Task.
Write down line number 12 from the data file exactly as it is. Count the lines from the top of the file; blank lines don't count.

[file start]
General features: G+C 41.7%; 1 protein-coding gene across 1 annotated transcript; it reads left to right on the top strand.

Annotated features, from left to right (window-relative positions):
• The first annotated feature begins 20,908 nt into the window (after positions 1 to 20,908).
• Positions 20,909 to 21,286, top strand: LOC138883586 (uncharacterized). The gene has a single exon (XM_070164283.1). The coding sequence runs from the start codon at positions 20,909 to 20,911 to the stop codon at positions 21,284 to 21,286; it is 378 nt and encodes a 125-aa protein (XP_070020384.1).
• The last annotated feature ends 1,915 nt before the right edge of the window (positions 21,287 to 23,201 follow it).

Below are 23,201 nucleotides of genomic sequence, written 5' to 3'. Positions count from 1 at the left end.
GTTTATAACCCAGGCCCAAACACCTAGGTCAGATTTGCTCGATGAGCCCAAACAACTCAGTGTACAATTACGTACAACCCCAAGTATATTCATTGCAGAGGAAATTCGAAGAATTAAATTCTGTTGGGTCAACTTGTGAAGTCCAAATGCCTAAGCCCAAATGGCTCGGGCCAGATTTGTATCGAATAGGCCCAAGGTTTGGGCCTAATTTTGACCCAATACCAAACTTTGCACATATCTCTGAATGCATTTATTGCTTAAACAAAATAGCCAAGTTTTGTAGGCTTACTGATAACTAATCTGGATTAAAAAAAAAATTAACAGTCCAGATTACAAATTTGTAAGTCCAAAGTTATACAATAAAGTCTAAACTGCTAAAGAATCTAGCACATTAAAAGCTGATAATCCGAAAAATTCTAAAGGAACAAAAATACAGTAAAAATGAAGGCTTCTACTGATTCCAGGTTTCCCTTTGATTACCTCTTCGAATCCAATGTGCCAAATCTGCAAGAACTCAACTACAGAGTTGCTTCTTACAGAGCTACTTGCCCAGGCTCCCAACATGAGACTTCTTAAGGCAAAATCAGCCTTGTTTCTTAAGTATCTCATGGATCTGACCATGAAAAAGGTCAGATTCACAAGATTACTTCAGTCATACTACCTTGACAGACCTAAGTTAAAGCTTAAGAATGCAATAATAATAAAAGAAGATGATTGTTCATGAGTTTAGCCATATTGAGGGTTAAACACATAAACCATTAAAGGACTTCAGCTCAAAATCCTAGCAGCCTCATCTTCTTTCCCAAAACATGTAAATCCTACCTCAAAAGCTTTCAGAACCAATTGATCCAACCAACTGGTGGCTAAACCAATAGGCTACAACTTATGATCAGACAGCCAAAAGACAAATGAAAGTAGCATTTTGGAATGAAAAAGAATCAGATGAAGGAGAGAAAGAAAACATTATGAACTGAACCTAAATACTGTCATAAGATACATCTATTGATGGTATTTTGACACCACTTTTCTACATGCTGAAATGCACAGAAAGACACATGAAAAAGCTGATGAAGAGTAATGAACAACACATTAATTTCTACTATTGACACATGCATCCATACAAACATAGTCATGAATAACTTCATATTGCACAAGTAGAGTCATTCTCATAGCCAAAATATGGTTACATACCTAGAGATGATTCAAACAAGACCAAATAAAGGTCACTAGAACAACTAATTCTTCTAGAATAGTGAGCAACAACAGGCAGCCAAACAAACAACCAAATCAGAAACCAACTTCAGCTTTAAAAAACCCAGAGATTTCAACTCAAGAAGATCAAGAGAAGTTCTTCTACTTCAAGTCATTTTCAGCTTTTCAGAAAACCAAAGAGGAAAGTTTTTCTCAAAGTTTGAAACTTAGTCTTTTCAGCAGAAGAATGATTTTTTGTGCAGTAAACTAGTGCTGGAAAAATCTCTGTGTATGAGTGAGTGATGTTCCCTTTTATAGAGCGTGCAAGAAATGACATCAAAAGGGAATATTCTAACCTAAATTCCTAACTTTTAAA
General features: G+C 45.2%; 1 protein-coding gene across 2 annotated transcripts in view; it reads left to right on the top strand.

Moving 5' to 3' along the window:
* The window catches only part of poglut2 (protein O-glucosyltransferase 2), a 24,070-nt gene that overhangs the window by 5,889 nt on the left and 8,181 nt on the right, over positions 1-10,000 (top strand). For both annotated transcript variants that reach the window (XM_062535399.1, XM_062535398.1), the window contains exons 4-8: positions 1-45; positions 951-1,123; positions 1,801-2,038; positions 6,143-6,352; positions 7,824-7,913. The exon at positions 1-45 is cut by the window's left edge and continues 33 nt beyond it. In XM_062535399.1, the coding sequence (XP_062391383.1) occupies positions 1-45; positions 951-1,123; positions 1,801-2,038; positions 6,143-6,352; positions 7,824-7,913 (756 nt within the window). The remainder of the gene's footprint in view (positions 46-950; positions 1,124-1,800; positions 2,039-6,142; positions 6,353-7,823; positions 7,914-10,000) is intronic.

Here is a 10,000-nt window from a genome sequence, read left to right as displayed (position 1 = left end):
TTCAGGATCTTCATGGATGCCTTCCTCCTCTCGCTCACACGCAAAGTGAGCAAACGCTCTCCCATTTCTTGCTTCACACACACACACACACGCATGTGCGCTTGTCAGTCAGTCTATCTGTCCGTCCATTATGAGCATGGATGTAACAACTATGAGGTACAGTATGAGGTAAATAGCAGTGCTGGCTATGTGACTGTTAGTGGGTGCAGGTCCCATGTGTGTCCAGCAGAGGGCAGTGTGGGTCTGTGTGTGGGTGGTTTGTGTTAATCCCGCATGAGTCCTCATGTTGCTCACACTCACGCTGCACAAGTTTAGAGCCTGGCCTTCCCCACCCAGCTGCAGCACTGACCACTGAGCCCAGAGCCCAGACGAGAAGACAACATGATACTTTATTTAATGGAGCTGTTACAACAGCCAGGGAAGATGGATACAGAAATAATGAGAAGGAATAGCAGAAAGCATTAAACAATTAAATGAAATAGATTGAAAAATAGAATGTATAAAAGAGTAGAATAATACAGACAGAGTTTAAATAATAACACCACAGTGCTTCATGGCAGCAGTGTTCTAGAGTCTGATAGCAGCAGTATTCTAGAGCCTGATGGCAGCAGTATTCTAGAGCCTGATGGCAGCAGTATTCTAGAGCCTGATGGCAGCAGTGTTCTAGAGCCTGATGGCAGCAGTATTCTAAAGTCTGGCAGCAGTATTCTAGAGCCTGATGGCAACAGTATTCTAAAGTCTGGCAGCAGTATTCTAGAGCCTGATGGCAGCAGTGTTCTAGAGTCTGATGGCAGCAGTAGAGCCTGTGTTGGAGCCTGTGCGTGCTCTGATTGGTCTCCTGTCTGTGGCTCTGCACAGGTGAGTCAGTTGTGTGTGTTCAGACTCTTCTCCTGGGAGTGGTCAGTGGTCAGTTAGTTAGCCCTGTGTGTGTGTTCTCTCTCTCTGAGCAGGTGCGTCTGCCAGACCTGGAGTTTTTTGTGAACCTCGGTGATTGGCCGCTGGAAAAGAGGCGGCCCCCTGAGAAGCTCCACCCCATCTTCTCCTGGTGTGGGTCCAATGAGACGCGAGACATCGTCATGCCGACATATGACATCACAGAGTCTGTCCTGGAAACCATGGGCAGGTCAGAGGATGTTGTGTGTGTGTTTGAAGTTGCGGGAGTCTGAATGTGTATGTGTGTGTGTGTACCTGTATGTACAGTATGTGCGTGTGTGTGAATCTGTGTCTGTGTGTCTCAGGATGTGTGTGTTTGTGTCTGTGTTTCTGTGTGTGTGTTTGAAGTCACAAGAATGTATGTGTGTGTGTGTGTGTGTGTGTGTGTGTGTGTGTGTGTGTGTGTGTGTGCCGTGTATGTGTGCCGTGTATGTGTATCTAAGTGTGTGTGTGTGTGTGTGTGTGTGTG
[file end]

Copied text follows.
TTCAGGATCTTCATGGATGCCTTCCTCCTCTCGCTCACACGCAAAGTGAGCAAACGCTCTCCCATTTCTTGCTTCACACACACACACACACGCATGTGCGCTTGTCAGTCAGTCTATCTGTCCGTCCATTATGAGCATGGATGTAACAACTATGAGGTACAGTATGAGGTAAATAGCAGTGCTGGCTATGTGACTGTTAGTGGGTGCAGGTCCCATGTGTGTCCAGCAGAGGGCAGTGTGGGTCTGTGTGTGGGTGGTTTGTGTTAATCCCGCATGAGTCCTCATGTTGCTCACACTCACGCTGCACAAGTTTAGAGCCTGGCCTTCCCCACCCAGCTGCAGCACTGACCACTGAGCCCAGAGCCCAGACGAGAAGACAACATGATACTTTATTTAATGGAGCTGTTACAACAGCCAGGGAAGATGGATACAGAAATAATGAGAAGGAATAGCAGAAAGCATTAAACAATTAAATGAAATAGATTGAAAAATAGAATGTATAAAAGAGTAGAATAATACAGACAGAGTTTAAATAATAACACCACAGTGCTTCATGGCAGCAGTGTTCTAGAGTCTGATAGCAGCAGTATTCTAGAGCCTGATGGCAGCAGTATTCTAGAGCCTGATGGCAGCAGTATTCTAGAGCCTGATGGCAGCAGTGTTCTAGAGCCTGATGGCAGCAGTATTCTAAAGTCTGGCAGCAGTATTCTAGAGCCTGATGGCAACAGTATTCTAAAGTCTGGCAGCAGTATTCTAGAGCCTGATGGCAGCAGTGTTCTAGAGTCTGATGGCAGCAGTAGAGCCTGTGTTGGAGCCTGTGCGTGCTCTGATTGGTCTCCTGTCTGTGGCTCTGCACAGGTGAGTCAGTTGTGTGTGTTCAGACTCTTCTCCTGGGAGTGGTCAGTGGTCAGTTAGTTAGCCCTGTGTGTGTGTTCTCTCTCTCTGAGCAGGTGCGTCTGCCAGACCTGGAGTTTTTTGTGAACCTCGGTGATTGGCCGCTGGAAAAGAGGCGGCCCCCTGAGAAGCTCCACCCCATCTTCTCCTGGTGTGGGTCCAATGAGACGCGAGACATCGTCATGCCGACATATGACATCACAGAGTCTGTCCTGGAAACCATGGGCAGGTCAGAGGATGTTGTGTGTGTGTTTGAAGTTGCGGGAGTCTGAATGTGTATGTGTGTGTGTGTACCTGTATGTACAGTATGTGCGTGTGTGTGAATCTGTGTCTGTGTGTCTCAGGATGTGTGTGTTTGTGTCTGTGTTTCTGTGTGTGTGTTTGAAGTCACAAGAATGTATGTGTGTGTGTGTGTGTGTGTGTGTGTGTGTGTGTGTGTGTGTGTGTGTGCCGTGTATGTGTGCCGTGTATGTGTATCTAAGTGTGTGTGTGTGTGTGTGTGTGTGTG